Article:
Lawsuit accuses archdiocese of squandering money from cemetery fund

Two Orange County residents are suing the Roman Catholic Archdiocese of Los Angeles, alleging that a Mission Hills cemetery has misused maintenance funds and left their family’s gravesites in ruins.

Jodi Howard and William Howard, whose relatives are buried at San Fernando Mission Cemetery in Mission Hills, filed the class-action suit March 21 after they had difficulty finding the grave markers of their loved ones.

They allege breach of contract, negligence and fraud by concealment.

Along with what they claim is the generally poor state of the cemetery grounds, the plaintiffs said grave markers were either missing, damaged or covered in overgrown weeds during their repeated visits.


Both of William Howard’s parents and his brother are buried at the site, as are the sister, the maternal grandfather and one great-grandparent of Jodi Howard. Jodi is William’s daughter-in-law.

Jeffrey Spencer, the attorney for the plaintiffs, said the poor state of the site is not relegated to one area, as the Howards’ relatives are buried in various locations.

“The class relied upon the defendant’s agreement and duty to maintain their burial plots at the cemetery in … a dignified and respectful manner, and the complaint alleges that the archdiocese did not do that,” Spencer said.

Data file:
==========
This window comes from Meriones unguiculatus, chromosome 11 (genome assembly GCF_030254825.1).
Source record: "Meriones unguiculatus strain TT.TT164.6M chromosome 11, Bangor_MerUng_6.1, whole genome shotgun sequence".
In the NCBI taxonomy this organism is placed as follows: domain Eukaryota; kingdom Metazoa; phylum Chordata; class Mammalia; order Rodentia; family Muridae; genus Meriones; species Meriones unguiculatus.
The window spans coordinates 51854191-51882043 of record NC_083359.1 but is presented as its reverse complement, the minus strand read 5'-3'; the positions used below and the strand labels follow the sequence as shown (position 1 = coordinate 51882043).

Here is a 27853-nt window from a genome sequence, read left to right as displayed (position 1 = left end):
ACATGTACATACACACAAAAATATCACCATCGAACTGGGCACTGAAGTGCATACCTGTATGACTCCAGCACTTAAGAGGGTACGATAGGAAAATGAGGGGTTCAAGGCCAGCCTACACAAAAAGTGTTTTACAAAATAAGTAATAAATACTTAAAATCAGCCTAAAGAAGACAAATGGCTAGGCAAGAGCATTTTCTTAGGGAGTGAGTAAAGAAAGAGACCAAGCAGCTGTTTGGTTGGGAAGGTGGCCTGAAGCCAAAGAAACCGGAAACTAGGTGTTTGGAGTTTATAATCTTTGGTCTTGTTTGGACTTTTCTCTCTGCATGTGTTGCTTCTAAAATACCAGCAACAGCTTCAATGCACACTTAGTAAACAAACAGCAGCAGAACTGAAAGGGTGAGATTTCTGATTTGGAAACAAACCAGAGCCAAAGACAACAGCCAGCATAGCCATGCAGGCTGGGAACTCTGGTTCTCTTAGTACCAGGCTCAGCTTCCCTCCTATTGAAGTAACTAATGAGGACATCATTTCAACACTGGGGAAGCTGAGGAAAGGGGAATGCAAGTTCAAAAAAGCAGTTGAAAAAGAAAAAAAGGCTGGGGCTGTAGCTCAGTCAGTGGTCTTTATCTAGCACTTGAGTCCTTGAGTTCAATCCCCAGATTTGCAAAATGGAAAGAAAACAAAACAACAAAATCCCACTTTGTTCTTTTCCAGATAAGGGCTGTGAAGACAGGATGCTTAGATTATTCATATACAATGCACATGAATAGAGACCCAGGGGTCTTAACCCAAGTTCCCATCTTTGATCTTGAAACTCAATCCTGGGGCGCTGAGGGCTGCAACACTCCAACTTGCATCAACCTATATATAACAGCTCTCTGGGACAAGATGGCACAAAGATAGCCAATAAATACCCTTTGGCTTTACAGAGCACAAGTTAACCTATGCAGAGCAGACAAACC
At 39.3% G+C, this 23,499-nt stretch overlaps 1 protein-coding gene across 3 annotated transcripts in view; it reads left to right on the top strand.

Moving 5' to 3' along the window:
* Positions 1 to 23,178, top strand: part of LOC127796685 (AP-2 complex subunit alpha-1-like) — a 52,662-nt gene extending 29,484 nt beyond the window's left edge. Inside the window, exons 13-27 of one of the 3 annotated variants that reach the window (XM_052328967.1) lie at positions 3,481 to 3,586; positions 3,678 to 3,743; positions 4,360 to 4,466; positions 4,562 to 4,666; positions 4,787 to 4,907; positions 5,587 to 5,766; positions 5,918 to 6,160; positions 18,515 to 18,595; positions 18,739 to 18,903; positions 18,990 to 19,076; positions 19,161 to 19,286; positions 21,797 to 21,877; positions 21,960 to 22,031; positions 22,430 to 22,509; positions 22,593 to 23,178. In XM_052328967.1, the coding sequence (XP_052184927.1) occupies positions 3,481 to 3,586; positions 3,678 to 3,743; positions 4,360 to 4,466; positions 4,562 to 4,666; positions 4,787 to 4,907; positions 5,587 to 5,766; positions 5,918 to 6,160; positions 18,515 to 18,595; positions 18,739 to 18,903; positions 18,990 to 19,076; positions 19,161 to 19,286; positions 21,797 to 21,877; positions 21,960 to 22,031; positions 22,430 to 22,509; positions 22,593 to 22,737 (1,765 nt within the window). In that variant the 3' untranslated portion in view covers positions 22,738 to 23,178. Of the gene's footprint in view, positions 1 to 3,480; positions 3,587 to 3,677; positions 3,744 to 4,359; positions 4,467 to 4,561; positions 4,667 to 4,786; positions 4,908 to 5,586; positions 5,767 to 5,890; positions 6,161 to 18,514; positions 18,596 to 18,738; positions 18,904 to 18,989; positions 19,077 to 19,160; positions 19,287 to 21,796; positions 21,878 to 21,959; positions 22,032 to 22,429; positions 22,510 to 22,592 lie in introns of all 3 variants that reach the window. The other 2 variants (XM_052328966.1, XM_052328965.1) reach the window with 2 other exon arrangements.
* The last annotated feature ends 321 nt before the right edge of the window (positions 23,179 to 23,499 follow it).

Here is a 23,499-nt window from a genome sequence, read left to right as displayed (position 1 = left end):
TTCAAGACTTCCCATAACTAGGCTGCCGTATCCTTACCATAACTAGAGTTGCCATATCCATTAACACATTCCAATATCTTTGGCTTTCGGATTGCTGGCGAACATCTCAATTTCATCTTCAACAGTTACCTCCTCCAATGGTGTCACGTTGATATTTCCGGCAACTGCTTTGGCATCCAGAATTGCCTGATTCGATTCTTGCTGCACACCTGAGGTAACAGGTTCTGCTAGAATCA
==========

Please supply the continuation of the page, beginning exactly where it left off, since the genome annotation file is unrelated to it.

According to the lawsuit, arrangements with the archdiocese require that 15% of the amount paid for burials goes toward a cemetery maintenance fund to assure the care of gravesites.


Adrian Alarcon, a spokesperson with the archdiocese, said that despite its status as a religious ministry — state law exempts it from creating a financial reserve for an endowment care fund — the archdiocese voluntarily maintains a similar reserve.

“We are not aware of any of the damage alleged in the litigation,” Alarcon said. “We want to assure our patrons that our cemeteries are committed to the steadfast care of the resting places of their loved ones.”

The lawsuit seeks damages for emotional distress and the creation of a “constructive trust” that would replenish the cemetery maintenance fund for eventual restoration of the site.

Click here for a Spanish version of this story

Twitter: @JeffLanda

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